2012.79.1.52.1c: Original metal film can. On the film can, there is a label with information that reads [Sterling/ Educational Films/ 241 East 34th Street New York 16, N.Y./ Title: Same Old Game/ Print No. I].

Olympics credentials badge for Gabby Douglas

National Museum of African American History and Culture
All-Access Olympic credentials badge. The badge is white with a gold top. On the gold section there is a white silhouette of the London skyline. There is also a [HILTON WORLDWIDE {TM}] logo in grey, gold, and black.

The name [GABBY] is typed in bold in the center or the white portion of the badge. The name [DOUGLAS] is underneath and the word [OLYMPIAN] is in the center towards the bottom. There is a very faint wavy gold design in the background, fading out towards the top.

On the proper right corner there is a [HILTON HHONORS {TM}] logo in grey, gold, and black and a USA logo in red with the Olympic rings underneath. The words [Official Hotel Sponsor] are below the two logos. On there proper left right corner there is a [HILTON HHONORS {TM}] logo with Chinese characters underneath. There is also a Chinese logo with the Olympic rings. The words [Chinese Olympic Committee Official Parter] and some Chinese characters are below the two logos.

The back of the badge is blank and solid white.

The lanyard is red with a black plastic fastener at the top and a silver metal keychain at the bottom.

Samsonite hat box suitcase from Mae's Millinery Shop

National Museum of African American History and Culture
Light brown hard plastic Samsonite hat box suitcase with pale green synthetic fabric lining. The suitcase closes with two (2) metal spring-action latches on either side of the handle. The handle is made from a loop of brown plastic attached to the body of the suitcase with a metal bracket. A metal locking mechanism is above the handle and a metal plaque reading "Samsonite" is below the handle. There are four metal feet on the flat-bottomed edge of the suitcase. The lid opens with a single hinge on the flat-bottomed edge to reveal an open area on the bottom section of the suitcase with five (5) pockets with elastic top openings sewn along the upper side of the case. There is one (1) additional large pocket with an elastic top opening on the interior lid of the case. Two lengths of grosgrain ribbon can be attached to two additional lengths of ribbon with metal buckle loops on their ends, creating two straps for securing items in the open interior area of the case. There is a cream fabric manufacturer's label with burgundy embroidered text glued to the lining of the lid that reads "Samsonite / Luggage / STYLE 4620 / SHWAYDER BROS., INC. DENVER". A square sticker is adhered to the exterior lid of the case depicting a waving man standing under a gazebo in front of a large building with text along the bottom reading "HILTON / Bermuda". A clear plastic luggage tag is looped around the handle with a paper label inside that reads on one side "AA / American / Airlines" and on the other side "Mae Reeves / 41 N. 60th St. / Phila / P.A. 19139". An orange paper freight tag is looped around the handle with elastic string that reads on one side "DELTA AIR LINES / PHL / Philadelphia, Pennsylvania" and on the other side "PHL / Philadelphia, Pennsylvania / FLIGHT 1788 TO PHL / 299a / 298-491".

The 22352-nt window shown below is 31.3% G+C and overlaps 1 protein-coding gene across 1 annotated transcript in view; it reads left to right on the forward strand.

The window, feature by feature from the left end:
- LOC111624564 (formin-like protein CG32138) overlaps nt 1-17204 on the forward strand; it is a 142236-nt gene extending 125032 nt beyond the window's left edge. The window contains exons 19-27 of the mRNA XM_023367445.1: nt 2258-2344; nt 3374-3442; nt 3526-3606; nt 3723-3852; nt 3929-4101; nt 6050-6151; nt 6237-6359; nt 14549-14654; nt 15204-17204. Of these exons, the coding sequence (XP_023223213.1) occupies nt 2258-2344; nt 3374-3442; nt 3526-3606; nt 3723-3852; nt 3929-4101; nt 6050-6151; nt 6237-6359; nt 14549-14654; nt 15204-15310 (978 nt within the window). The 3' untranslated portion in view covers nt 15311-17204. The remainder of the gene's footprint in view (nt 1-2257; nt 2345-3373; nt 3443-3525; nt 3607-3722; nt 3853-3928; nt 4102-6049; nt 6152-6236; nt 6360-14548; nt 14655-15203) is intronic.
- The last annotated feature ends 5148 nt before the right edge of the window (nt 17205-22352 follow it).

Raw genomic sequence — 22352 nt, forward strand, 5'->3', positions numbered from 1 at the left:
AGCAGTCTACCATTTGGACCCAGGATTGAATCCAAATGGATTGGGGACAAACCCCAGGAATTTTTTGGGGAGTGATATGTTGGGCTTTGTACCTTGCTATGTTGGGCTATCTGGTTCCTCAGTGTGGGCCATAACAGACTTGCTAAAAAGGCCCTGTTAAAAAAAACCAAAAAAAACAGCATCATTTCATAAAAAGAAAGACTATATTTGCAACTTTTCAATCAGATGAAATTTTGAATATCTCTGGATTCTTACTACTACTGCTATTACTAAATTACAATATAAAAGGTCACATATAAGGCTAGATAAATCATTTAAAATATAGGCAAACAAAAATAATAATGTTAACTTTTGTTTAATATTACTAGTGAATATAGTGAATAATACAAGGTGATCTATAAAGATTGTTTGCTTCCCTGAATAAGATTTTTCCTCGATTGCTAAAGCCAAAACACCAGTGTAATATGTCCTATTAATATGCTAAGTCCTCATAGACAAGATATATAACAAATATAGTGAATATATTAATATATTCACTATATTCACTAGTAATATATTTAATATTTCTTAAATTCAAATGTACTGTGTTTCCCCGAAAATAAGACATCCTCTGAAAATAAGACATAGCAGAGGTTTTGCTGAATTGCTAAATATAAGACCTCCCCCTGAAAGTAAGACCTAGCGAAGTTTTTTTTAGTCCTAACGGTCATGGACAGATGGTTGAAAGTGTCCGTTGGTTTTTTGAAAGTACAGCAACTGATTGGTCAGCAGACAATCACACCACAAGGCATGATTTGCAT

Model, Static, Davis-Douglas Cloudster

National Air and Space Museum
Wood, fabric and metal exhibit model of a Davis-Douglas Cloudster airliner in blue fuselage with silver wings, cowling, and tail color scheme; with detailed cockpit. 1/16 scale. Circa 1949.

Magnum Paperweight

Smithsonian American Art Museum

Untitled